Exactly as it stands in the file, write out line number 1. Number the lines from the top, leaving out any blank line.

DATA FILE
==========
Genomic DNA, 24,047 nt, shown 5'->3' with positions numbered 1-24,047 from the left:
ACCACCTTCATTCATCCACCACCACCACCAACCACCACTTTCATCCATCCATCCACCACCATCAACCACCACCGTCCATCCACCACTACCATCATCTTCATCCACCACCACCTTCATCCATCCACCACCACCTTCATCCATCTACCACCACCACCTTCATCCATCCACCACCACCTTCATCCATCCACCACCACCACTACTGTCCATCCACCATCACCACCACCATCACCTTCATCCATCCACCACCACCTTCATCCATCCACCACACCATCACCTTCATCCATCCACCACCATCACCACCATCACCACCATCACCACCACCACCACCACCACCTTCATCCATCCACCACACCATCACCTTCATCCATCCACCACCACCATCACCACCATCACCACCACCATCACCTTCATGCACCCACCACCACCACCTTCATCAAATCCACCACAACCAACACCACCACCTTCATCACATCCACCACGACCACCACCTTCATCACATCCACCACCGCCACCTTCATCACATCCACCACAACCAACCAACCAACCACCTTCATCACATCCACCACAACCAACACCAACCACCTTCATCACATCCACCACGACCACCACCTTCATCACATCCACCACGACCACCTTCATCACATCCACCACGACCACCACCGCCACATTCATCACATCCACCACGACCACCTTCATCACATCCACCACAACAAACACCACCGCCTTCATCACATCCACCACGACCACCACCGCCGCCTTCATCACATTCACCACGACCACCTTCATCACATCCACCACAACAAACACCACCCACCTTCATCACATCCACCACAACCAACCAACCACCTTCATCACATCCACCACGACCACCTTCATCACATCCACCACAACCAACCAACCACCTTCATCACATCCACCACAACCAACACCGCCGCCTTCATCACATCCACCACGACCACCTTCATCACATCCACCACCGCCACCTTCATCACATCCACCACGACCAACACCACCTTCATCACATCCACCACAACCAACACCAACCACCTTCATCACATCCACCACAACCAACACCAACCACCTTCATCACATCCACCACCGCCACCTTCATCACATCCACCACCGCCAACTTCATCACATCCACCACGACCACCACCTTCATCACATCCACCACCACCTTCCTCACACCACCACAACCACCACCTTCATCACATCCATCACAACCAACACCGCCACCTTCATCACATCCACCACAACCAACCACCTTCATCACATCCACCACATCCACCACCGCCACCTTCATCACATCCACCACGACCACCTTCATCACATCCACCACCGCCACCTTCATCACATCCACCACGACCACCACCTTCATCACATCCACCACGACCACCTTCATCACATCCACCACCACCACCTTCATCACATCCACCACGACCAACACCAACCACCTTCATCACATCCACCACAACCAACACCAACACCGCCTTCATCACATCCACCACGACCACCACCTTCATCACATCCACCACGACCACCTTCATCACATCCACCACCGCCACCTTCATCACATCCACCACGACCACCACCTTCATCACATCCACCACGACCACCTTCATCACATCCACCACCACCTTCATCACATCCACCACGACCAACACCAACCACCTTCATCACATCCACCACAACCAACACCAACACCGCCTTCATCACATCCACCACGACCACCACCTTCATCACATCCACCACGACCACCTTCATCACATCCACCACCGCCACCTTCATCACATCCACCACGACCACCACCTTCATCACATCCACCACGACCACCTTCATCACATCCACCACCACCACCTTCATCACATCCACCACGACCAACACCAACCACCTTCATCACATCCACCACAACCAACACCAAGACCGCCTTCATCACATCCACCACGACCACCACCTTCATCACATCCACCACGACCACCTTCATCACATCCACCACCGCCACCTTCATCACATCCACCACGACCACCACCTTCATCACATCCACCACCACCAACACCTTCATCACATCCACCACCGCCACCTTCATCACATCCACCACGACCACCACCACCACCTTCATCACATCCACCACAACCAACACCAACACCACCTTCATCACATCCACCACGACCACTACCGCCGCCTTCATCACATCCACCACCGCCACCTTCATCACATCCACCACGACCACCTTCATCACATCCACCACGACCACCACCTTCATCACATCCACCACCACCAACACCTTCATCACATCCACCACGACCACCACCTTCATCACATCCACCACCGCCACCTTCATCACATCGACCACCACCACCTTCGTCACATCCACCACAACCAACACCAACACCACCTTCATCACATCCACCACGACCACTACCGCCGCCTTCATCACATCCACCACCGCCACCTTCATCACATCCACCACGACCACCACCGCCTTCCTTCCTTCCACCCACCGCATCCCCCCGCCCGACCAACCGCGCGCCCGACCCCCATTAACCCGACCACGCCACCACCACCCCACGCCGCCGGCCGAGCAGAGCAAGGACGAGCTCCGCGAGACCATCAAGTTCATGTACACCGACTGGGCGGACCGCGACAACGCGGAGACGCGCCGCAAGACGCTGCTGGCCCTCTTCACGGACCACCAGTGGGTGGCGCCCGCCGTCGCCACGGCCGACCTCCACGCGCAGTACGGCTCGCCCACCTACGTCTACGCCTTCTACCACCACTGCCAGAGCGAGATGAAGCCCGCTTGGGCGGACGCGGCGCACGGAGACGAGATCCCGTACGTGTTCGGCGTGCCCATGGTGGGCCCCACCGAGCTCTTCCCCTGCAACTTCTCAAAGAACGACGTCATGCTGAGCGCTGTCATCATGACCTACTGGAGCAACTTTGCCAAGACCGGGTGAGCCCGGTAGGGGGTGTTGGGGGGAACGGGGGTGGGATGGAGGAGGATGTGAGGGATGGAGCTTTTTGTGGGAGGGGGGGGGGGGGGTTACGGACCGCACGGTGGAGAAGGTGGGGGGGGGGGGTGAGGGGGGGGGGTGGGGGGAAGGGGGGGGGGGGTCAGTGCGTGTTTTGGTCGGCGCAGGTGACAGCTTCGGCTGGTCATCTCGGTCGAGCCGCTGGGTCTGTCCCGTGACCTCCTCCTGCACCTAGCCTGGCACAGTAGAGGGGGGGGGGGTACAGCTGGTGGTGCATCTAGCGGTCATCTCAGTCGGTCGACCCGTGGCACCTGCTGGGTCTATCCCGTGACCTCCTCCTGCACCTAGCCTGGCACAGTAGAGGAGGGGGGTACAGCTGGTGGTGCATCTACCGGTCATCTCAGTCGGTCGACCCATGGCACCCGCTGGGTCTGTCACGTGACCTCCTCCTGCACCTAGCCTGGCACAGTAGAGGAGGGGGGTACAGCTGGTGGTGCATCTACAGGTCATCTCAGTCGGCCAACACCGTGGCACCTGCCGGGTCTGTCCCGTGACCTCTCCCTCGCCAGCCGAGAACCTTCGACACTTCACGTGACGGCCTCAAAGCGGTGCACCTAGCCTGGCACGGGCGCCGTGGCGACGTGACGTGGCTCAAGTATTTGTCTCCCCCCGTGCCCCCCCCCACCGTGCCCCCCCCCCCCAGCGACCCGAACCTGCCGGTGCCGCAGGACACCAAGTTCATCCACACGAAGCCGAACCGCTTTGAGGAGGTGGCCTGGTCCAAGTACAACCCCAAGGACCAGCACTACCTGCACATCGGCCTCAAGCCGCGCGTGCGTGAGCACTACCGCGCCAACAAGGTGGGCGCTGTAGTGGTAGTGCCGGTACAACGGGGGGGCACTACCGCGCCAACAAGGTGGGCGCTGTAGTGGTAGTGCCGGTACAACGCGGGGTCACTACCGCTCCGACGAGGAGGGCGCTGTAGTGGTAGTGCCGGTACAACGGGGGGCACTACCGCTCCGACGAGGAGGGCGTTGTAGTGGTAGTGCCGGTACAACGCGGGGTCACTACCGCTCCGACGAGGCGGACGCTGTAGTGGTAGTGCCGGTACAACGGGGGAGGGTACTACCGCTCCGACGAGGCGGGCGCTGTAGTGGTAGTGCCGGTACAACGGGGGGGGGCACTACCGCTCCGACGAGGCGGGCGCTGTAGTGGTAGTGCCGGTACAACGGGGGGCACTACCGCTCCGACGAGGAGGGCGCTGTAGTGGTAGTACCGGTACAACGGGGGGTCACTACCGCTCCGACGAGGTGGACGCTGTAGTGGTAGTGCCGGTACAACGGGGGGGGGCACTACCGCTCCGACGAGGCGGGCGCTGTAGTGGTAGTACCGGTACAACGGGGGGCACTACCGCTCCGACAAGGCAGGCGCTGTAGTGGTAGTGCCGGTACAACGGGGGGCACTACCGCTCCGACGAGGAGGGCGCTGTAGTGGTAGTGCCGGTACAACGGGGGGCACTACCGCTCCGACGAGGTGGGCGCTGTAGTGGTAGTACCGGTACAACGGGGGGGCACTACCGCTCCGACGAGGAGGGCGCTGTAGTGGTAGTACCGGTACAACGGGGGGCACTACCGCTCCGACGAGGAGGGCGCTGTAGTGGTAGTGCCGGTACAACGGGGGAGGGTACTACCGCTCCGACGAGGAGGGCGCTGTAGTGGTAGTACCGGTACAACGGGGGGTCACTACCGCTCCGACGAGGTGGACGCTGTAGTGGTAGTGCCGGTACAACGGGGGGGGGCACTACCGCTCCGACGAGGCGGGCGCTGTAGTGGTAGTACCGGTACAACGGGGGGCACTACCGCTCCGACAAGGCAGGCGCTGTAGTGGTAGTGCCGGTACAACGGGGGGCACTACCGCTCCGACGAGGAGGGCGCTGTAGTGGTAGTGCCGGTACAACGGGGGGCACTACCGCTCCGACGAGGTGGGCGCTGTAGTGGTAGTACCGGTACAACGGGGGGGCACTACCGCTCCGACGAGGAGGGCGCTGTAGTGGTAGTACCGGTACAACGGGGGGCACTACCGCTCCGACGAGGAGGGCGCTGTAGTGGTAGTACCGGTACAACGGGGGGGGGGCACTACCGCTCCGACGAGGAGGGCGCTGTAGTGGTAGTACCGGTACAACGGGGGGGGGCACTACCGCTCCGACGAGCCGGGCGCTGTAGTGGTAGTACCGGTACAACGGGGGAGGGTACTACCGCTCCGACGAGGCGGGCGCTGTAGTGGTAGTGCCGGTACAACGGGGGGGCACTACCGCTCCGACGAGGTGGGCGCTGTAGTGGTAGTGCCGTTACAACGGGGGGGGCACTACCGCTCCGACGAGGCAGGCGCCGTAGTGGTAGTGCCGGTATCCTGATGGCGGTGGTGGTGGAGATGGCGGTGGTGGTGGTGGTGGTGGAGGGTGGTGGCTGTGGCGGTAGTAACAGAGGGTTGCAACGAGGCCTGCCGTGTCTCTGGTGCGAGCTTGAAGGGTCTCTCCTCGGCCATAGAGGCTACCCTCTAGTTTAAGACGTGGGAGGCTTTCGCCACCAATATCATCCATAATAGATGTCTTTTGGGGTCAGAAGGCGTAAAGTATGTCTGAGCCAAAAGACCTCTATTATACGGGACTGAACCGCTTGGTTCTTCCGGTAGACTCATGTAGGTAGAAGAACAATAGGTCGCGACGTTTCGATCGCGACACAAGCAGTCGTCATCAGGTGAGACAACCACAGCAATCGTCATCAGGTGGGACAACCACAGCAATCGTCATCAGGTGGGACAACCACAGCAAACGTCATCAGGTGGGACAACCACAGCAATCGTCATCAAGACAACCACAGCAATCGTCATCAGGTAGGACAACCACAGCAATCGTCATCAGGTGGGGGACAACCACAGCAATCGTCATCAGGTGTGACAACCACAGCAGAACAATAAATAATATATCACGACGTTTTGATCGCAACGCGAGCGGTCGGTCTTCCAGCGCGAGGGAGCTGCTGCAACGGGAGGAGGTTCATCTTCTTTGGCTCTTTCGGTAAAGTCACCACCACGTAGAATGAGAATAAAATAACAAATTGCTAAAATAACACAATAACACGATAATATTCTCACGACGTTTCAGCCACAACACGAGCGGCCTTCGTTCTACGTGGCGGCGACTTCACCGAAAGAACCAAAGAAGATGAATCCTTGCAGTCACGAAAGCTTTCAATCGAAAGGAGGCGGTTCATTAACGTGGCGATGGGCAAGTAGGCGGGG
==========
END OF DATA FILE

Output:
Genomic DNA, 24,047 nt, shown 5'->3' with positions numbered 1-24,047 from the left: